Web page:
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Culture, Control and Age

Title: Culture, Control and Age: Implications for Coping and Well-Being.
Name(s): Owusu-Ansah, Frances Emily, author
Licht, Mark, professor directing dissertation
Oosterhof, Albert, outside committee member
Megargee, Edwin, committee member
Akbar, Naim, committee member
Weaver, George, committee member
Department of Psychology, degree granting department
Florida State University, degree granting institution
Type of Resource: text
Genre: Text
Issuance: monographic
Date Issued: 2003
Publisher: Florida State University
Place of Publication: Tallahassee, Florida
Physical Form: computer
online resource
Extent: 1 online resource
Language(s): English
Abstract/Description: The role of perceived control in well-being and its relation to age is well established. Information on the relationship of subjective cultural orientation to these variables, particularly forms of primary and secondary control, is less than adequate. This study examined the relationship of cultural orientation, age, and well-being to control. Specifically, a) the nature of the individualism-collectivism constructs and their relationship to religious worldview, b) the relationship of cultural orientation to forms of primary and secondary control and as moderated by age, and c) the relationship of well being to forms of primary and secondary control and whether culture moderated those relationships were examined. Cultural orientation and religious worldview were measured with Triandis & Gelfand (1998) Individualism-Collectivism Scale and selected items from the Kambon (1997) WorldView Scale. Well-being was assessed with the Satisfaction With Life Scale (Diener, Emmons, Larsen & Griffin, 1985) and Primary and Secondary items were adapted from pre-existing scales (Brandstadter & Renner, 1990; Peng, 1993, Wrosch, Heckhausen & Lachman, 2000). 265 ethnically diverse adults (age 18-88), from Southeastern parts of the United States, participated in the study. Using correlation and multiple regression analyses, results indicated that the individualism-collectivism constructs were orthogonal. Furthermore cultural orientation, age, and well-being were significantly and differentially related to forms of primary and secondary control. Higher levels of individualism were associated with a lower religious worldview and forms of primary and secondary control that appear congruent with individualistic values. Higher levels of collectivism were related to a higher religious worldview and forms of primary and secondary control that appear consistent with the religious underpinnings in collectivism. Older adults in this sample enjoyed higher life satisfaction and used more secondary control coping strategies. In general, a greater life satisfaction was associated with selective primary control and positive reappraisal secondary control. Findings are discussed in terms of their potential implications for clinical practice and future research.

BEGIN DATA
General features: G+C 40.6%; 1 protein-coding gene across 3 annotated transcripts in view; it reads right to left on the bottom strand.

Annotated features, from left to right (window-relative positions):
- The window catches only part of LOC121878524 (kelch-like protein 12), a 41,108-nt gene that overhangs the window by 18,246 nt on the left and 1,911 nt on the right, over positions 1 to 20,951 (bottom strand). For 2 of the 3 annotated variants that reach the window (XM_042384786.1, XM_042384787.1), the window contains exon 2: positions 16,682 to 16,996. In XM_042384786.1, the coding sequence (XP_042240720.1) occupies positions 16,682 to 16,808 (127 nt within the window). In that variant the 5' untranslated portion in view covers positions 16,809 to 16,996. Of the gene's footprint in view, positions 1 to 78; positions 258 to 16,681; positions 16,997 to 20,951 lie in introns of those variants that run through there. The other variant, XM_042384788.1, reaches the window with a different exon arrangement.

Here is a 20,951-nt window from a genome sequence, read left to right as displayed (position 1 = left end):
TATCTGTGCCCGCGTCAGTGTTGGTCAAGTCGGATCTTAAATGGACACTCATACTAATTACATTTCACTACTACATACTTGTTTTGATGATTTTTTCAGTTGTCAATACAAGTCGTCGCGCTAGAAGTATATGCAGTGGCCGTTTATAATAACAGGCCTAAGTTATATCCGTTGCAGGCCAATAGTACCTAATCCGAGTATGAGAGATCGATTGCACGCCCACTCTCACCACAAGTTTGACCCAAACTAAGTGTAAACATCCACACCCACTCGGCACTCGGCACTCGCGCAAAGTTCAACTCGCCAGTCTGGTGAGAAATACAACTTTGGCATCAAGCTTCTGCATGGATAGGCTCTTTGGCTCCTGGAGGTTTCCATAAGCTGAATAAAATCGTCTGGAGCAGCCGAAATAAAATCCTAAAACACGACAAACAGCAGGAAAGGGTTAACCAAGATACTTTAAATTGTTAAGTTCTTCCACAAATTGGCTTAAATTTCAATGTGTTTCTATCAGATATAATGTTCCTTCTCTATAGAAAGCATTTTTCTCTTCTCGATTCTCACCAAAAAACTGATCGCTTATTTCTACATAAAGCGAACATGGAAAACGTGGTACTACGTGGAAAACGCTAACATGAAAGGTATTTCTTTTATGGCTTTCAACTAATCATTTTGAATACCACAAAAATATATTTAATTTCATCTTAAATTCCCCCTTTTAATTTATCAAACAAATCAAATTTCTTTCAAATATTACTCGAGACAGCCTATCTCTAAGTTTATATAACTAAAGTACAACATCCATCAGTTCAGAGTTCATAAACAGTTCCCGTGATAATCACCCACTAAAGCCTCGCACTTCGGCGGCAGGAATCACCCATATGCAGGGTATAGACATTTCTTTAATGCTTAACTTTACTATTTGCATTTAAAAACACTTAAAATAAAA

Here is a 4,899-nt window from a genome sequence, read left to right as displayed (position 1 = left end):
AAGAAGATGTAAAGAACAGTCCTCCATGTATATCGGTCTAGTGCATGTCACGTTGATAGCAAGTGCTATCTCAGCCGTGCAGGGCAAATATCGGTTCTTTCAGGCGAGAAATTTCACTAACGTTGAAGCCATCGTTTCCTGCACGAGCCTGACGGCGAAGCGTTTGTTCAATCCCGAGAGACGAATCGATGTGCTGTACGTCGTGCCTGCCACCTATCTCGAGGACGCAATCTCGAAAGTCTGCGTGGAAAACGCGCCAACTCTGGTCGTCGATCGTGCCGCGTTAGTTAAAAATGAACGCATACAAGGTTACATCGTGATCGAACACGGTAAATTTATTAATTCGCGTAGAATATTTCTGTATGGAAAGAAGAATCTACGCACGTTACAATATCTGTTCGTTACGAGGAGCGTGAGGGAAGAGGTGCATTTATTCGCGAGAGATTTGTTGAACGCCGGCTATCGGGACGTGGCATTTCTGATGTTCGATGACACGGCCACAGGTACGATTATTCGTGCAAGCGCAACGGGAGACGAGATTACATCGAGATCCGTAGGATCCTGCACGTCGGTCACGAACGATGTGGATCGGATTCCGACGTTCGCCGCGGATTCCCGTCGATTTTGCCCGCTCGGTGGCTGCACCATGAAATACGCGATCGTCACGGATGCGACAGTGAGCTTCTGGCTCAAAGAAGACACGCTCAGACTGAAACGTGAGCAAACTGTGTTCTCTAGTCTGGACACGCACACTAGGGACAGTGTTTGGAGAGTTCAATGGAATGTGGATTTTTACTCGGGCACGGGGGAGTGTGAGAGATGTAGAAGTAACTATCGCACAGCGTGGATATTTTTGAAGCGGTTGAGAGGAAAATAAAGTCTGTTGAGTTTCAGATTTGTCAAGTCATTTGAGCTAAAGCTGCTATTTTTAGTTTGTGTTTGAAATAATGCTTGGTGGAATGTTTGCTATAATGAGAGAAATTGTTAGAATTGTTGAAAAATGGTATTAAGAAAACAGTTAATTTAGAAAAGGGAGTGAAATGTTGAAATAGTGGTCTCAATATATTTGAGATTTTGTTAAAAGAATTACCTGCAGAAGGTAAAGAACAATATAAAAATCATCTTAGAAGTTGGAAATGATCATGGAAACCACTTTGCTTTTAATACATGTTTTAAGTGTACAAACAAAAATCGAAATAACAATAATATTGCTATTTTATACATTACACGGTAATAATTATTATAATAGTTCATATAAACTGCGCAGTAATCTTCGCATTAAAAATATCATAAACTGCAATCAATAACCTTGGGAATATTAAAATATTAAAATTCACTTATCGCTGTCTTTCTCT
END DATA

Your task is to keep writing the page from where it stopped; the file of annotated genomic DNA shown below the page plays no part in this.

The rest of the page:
Identifier: FSU_migr_etd-2429 (IID)
Submitted Note: A Dissertation Submitted to the Department of Psychology in Partial Fulfillment of the Requirements for the Degree of Doctor of Philosophy.
Degree Awarded: Spring Semester, 2003.
Date of Defense: December 10, 2002.
Keywords: Control and Coping, Aging
Bibliography Note: Includes bibliographical references.
Advisory Committee: Mark Licht, Professor Directing Dissertation; Albert Oosterhof, Outside Committee Member; Edwin Megargee, Committee Member; Naim Akbar, Committee Member; George Weaver, Committee Member.
Subject(s): Psychology
Persistent Link to This Record:
Owner Institution: FSU

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Owusu-Ansah, F. E. (2003). Culture, Control and Age: Implications for Coping and Well-Being. Retrieved from